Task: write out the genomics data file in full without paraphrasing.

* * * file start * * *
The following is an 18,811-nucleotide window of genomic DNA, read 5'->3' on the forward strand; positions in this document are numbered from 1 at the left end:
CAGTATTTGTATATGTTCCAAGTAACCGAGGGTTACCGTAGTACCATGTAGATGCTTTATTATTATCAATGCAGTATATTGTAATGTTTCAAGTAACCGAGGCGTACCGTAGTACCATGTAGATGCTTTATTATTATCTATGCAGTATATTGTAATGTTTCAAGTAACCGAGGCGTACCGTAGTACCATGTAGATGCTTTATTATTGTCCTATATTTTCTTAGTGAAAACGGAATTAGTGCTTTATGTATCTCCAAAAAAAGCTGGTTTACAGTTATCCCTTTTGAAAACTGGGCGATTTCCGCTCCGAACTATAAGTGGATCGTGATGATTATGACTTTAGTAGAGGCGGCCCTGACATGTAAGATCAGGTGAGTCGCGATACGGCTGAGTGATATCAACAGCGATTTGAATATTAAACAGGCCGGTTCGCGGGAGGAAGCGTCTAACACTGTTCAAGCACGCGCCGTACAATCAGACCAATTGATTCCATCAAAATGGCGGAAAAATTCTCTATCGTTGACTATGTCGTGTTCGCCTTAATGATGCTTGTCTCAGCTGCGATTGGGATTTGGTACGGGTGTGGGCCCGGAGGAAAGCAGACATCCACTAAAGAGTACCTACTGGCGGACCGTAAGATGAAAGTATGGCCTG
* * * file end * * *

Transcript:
The following is an 18,811-nucleotide window of genomic DNA, read 5'->3' on the forward strand; positions in this document are numbered from 1 at the left end:
CAGTATTTGTATATGTTCCAAGTAACCGAGGGTTACCGTAGTACCATGTAGATGCTTTATTATTATCAATGCAGTATATTGTAATGTTTCAAGTAACCGAGGCGTACCGTAGTACCATGTAGATGCTTTATTATTATCTATGCAGTATATTGTAATGTTTCAAGTAACCGAGGCGTACCGTAGTACCATGTAGATGCTTTATTATTGTCCTATATTTTCTTAGTGAAAACGGAATTAGTGCTTTATGTATCTCCAAAAAAAGCTGGTTTACAGTTATCCCTTTTGAAAACTGGGCGATTTCCGCTCCGAACTATAAGTGGATCGTGATGATTATGACTTTAGTAGAGGCGGCCCTGACATGTAAGATCAGGTGAGTCGCGATACGGCTGAGTGATATCAACAGCGATTTGAATATTAAACAGGCCGGTTCGCGGGAGGAAGCGTCTAACACTGTTCAAGCACGCGCCGTACAATCAGACCAATTGATTCCATCAAAATGGCGGAAAAATTCTCTATCGTTGACTATGTCGTGTTCGCCTTAATGATGCTTGTCTCAGCTGCGATTGGGATTTGGTACGGGTGTGGGCCCGGAGGAAAGCAGACATCCACTAAAGAGTACCTACTGGCGGACCGTAAGATGAAAGTATGGCCTG